Any changes to the restrictions will be made every 2-4 weeks, as we need to leave a period of time to accurately assess their impact. We will intervene earlier if necessary. Restrictions may have to be reintroduced if it looks like the virus is going to surge back. We expect to have this plan completed tomorrow for approval by Cabinet.
My thanks to the party leaders for their input yesterday and I welcome the views of TDs here today. If a consensus exists, I want to find it.
It has always been my assessment that we are fighting COVID-19 on six fronts, namely:
- PPE to make sure our staff are protected;
- testing and tracing;
- ICU capacity, ventilators and bed capacity;
- the economic and welfare package to protect businesses and livelihoods;
- societal actions such as social distancing; and
- protecting vulnerable groups, including those in care homes, prisoners, Travellers, Roma, the homeless and those in asylum seeker accommodation centres.
It never was – nor ever should be – a case of prioritising one over the other. We have to fight on all six fronts every day and deal with the new challenges that arise every day. As the WHO says, you need a ‘comprehensive strategy’ and to date our strategy has been comprehensive, far-reaching and inclusive.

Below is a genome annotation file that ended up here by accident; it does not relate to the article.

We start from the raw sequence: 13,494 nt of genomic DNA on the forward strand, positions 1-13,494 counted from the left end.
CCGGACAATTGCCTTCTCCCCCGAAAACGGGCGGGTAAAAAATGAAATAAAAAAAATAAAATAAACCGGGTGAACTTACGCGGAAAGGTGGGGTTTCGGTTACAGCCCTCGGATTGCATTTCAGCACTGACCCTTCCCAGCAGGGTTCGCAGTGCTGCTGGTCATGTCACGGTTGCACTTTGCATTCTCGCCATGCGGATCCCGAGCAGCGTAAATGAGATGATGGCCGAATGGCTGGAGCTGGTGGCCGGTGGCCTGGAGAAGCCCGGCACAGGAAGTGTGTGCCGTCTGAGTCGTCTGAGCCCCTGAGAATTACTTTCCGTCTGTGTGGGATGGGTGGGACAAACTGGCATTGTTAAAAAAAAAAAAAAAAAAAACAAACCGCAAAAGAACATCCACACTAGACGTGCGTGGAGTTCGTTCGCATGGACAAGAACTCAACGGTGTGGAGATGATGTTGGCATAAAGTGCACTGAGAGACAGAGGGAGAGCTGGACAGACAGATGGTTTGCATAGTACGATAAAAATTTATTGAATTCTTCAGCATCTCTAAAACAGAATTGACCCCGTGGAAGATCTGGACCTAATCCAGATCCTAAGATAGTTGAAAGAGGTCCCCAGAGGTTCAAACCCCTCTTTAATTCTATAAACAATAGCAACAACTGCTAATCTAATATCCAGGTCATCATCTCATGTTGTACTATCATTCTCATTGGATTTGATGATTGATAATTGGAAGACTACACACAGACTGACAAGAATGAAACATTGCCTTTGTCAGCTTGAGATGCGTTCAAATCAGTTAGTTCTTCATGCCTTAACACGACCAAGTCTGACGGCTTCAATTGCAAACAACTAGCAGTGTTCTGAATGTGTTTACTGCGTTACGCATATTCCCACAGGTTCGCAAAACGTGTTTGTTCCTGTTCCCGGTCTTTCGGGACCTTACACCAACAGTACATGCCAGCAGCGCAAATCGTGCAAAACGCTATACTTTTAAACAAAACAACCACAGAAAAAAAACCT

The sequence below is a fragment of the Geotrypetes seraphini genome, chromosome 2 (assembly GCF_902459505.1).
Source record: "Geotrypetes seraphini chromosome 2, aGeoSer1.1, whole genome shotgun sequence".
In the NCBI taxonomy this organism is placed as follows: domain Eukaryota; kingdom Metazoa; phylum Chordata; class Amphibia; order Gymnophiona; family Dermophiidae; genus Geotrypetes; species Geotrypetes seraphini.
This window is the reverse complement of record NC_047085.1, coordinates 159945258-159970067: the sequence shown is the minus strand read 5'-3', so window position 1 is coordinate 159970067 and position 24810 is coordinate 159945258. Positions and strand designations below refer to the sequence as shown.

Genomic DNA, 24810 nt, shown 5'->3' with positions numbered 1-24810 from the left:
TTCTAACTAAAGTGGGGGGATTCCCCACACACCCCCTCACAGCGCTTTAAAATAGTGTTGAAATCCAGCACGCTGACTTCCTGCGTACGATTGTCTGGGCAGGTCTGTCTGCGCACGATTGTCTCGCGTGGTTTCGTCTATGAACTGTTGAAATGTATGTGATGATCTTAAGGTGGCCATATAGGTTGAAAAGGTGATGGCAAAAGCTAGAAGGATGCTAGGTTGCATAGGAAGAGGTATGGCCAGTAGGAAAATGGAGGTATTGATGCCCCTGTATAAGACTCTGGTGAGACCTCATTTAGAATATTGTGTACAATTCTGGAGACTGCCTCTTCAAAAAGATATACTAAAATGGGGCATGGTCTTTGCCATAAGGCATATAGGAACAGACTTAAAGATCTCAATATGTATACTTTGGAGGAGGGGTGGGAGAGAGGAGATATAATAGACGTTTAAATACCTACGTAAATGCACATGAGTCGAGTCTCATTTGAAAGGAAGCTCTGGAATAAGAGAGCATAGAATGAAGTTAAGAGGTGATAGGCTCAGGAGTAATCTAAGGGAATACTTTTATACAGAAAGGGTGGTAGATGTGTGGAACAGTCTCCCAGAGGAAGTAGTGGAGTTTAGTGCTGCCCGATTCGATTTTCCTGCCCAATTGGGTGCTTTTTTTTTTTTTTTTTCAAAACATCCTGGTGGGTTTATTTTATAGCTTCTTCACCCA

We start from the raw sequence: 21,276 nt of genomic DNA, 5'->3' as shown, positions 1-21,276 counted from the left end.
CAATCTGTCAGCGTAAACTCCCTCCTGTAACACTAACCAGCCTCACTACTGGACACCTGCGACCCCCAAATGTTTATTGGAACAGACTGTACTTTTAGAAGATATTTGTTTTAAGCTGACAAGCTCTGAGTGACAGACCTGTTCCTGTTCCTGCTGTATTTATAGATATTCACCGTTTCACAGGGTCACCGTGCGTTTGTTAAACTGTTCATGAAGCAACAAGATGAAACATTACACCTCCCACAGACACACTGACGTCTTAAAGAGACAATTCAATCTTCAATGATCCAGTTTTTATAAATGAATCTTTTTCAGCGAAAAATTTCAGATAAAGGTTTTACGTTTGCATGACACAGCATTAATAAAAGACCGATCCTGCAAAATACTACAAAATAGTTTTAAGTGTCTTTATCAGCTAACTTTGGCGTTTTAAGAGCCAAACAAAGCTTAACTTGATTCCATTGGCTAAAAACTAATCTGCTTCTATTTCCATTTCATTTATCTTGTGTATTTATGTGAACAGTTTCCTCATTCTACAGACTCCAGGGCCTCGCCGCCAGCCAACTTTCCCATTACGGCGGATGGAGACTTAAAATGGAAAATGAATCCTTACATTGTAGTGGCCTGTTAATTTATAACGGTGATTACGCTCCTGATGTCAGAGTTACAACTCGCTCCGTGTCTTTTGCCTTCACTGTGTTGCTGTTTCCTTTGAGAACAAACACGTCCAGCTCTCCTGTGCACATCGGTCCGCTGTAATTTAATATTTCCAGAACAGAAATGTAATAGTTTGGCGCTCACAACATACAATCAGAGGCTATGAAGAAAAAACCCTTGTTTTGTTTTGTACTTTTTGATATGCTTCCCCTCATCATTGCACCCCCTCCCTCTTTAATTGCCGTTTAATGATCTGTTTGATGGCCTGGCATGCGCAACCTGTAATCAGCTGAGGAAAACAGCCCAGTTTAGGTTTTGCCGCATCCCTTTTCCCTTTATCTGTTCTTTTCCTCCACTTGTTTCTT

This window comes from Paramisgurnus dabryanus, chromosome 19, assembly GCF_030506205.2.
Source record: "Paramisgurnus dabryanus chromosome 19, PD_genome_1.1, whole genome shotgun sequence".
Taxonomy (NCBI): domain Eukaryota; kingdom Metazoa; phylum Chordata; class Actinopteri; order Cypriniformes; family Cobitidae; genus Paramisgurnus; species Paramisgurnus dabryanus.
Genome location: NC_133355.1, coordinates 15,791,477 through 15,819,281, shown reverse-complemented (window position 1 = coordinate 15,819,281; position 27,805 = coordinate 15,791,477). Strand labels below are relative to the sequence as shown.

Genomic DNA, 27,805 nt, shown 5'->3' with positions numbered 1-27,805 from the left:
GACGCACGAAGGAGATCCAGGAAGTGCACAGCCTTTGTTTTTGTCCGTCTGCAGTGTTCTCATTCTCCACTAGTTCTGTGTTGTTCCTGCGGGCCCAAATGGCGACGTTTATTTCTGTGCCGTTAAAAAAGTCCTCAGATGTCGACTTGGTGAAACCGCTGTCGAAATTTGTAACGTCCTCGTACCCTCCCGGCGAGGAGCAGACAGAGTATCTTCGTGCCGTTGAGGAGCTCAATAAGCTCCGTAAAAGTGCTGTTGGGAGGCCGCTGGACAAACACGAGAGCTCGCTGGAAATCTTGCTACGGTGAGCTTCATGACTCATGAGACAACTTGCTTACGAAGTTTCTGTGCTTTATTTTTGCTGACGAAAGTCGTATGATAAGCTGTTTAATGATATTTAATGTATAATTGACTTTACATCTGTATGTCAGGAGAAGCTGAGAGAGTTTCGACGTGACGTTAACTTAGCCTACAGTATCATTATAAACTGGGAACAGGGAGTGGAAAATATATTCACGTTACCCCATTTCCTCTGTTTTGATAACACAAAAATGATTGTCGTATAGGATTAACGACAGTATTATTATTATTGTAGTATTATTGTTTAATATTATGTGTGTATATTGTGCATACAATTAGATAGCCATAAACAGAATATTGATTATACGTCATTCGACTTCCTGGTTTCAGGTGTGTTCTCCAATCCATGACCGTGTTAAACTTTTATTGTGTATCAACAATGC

So far, over 150,000 tests have been carried out in Ireland. That makes Ireland 6th out of the 27 EU countries on a per capita basis, and a higher number than many countries that have led the way on testing such as Germany, South Korea and Singapore. We will continue to increase capacity and improve turnaround times. There will be bumps in the road.
I want to thank all the staff involved, including GPs and occupational healthcare staff, assessing people for a test and counselling them on the results. There is an extraordinary team effort in all our testing centres, from those in admin to the swab takers, from the medical scientists and staff in our laboratories doing the tests, and the IT professionals and managers who make sure it all comes together. So thank you all.
Recently there has been much public focus on nursing homes, and rightly so. This is an area where much work has been going on behind the scenes for a considerable period to protect as many people as possible.
Ireland took the lead in deciding to test asymptomatic residents and staff in nursing homes wherever there has been an outbreak. And other countries are now following suit. From the very start, we counted nursing home deaths alongside hospital deaths every day. I see other countries are now starting to do that as well.
In recent weeks, we have provided a funding package for nursing homes and PPE deliveries are now regular. The total number of PPE daily deliveries is 558 and three-quarters of these are to Nursing Homes and Long Term care home.
There are now 23 Community Response Teams in operation across the country. They are being helped in their work by 16 Infection Prevention & Control staff. About 200 HSE staff have now been redeployed to private nursing home facilities, and homecare workers and homecare hours are being redeployed to long-term care.
When it comes to staffing, we have an agreement with the unions to allow HSE staff to work in the nursing homes. It is voluntary, but we are asking people to volunteer, to take up posts in nursing homes to help out there.